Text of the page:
With the presidential election less than two months away, American voters face a barrage of candidate attacks, a flurry of tweets, and the prospect of intervention by foreign countries in the US election. The question for many is what – and who – to believe. In the latest Economist/YouGov Poll, former Vice President Joe Biden holds a nine-point lead over President Donald Trump among likely voters, but there are signs that the structure of the race could change — especially if those who did not vote in 2016 also sit out the 2020 election.
Up until this point in the race, The Economist/YouGov Poll reported the trial heat based on registered voters. This is the first iteration for the 2020 presidential race to incorporate a likely voter filter, meaning the registered voters who say they will definitely or probably vote. President Trump fares a little better among all registered voters (42% vs 49%), than he does likely voters, but in this poll, his supporters are somewhat less likely that Biden’s to say they definitely or probably will vote.
Nearly nine in 10 (86%) of Biden voters say they will definitely vote, compared with four in five (80%) Trump supporters. The president’s voters are also slightly less likely than voters to describe voting as very important this year. The vast majority in both groups (93% of Biden supporters and 89% of Trump voters) say that it is.
The Biden lead comes from a variety of factors: one in particular is that he has been able to hold on to more than nine in ten of those who voted for Hillary Clinton in 2016. But, the critical factor remains the matter of turnout. Among those who did not vote in 2016 but are counted as likely voters today, Biden leads President Trump by nearly two to one (60% to 33%).
While a large percentage of those 2016 non-voters (43%) are under the age of 30, a majority are older, and the question is whether or not they will turn out this year when they didn’t do so in 2016. If they don’t vote once again, the race becomes closer: 51 percent for Biden to 44 percent Trump among likely voters, and a narrower margin (48% to 44%) among all registered voters.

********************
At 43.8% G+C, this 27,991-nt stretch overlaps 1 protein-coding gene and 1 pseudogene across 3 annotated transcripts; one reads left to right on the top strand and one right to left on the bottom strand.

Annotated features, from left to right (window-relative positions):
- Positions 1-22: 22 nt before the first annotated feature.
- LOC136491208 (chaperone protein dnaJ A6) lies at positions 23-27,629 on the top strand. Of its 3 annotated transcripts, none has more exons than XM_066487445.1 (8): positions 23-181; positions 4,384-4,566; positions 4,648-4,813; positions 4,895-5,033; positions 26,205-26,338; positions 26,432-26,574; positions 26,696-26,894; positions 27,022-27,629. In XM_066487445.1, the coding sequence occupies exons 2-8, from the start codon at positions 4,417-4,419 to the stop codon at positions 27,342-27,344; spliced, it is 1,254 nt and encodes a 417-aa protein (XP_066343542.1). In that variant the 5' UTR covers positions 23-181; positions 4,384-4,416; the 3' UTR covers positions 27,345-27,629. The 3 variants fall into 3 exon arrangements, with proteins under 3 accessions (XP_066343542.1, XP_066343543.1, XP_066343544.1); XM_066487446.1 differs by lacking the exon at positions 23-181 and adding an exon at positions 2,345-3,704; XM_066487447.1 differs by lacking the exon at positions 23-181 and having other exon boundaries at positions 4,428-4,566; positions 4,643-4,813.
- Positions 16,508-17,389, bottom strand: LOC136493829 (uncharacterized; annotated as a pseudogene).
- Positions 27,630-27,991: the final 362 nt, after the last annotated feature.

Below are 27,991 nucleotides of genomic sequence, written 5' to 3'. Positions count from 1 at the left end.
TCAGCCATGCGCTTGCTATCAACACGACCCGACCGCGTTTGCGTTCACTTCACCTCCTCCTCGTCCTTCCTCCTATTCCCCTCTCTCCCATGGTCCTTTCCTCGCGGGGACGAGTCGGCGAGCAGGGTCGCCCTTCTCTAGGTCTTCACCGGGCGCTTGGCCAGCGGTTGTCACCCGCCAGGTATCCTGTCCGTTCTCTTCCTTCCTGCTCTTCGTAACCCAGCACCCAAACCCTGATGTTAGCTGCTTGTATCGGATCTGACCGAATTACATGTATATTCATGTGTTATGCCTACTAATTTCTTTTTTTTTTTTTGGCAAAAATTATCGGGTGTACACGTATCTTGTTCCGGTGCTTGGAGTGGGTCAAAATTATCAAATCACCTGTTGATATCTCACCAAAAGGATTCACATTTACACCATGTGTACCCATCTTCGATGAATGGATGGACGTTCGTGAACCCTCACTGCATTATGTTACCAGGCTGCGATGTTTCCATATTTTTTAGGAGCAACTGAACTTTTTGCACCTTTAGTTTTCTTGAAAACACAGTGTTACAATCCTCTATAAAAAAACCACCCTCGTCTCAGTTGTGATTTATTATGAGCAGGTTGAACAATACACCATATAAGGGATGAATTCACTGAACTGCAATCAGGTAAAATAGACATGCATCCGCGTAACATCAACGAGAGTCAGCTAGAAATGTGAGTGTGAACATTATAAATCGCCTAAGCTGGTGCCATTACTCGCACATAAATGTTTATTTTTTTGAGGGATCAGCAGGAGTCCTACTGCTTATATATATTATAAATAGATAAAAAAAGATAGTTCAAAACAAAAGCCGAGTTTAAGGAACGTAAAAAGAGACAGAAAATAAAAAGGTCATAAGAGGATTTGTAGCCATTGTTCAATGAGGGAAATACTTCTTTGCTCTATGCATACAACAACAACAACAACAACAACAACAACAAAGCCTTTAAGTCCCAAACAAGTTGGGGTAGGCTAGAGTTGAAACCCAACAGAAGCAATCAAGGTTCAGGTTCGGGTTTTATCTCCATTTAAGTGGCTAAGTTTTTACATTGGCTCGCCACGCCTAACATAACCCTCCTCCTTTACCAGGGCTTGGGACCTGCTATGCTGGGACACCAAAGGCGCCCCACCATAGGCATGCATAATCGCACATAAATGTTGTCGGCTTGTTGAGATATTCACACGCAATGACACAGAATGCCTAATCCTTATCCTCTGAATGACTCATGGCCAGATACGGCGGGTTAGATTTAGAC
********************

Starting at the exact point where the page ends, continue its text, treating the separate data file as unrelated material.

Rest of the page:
The national share of the vote may not matter if the election is decided by very tiny margins in the battleground states. In 2016, Hillary Clinton carried California by more than 4,000,000—more than her national margin of victory. Without California, Biden’s lead shrinks by two points.
And the president continues to have an enthusiasm advantage, although it may have shrunk in the last week. More Trump voters than Biden voters are very or extremely enthusiastic about voting this year, however, similar numbers in each group call themselves extremely enthusiastic.
There was a significant drop in enthusiasm for the president’s voters in the last week, however. Last week’s poll was conducted just after the Republican National Convention ended, and enthusiasm among the president’s voters jumped 11 points. It has now dropped back to its pre-Convention level.
Among all registered voters Biden gets better evaluations than the president when it comes to the two men’s ability to handle both the coronavirus and crime. The difference is striking when it comes to the coronavirus, but there is a significant amount of skepticism about both Biden and the president’s ability to handle crime. More are uneasy about the president than about Biden on this issue.
Biden is more liked than the president by voters in general. He is less likely than the president to be thought of as holding extreme views. Although more than three in four Trump voters see Biden as a liberal, more than half of his own voters view him as a moderate.
Just 37 percent of voters say Biden holds extreme views. Both Biden and Trump supporters mostly regard the president as a conservative (although a third of Biden’s voters aren’t sure how to describe the president’s ideology). Biden supporters, and most registered voters, believe the incumbent holds extreme political views. Nearly a third of the president’s own supporters agree.
latest, more positive, jobs report hasn’t changed much when it comes to the evaluation of President Trump’s performance on that issue. This week, about half (48%) of registered voters approve of his handling of jobs and the economy, but 46 percent disapprove.
But for most voters, this has not been an election about issues or about what each candidate might do if elected: more than a third of voters don’t have a clear idea of the policies each man would enact if elected this fall. In addition, a majority (56%) of voters believe the president is spending more time attacking Biden than explaining his policies; fewer say Biden is attacking the president, though 42 percent think he is. About half (49%) say Biden is explaining his positions. Just 35 percent say that about President Trump.
Methodology: The Economist survey was conducted by YouGov using a nationally representative sample of 1,500 U.S. adult citizens interviewed online between September 6 - 8, 2020. This sample was weighted according to gender, age, race, and education based on the American Community Survey, conducted by the US Bureau of the Census, as well as 2016 Presidential vote, registration status, geographic region, and news interest. Respondents were selected from YouGov’s opt-in panel to be representative of all US citizens. The margin of error is approximately 3.4% for the overall sample.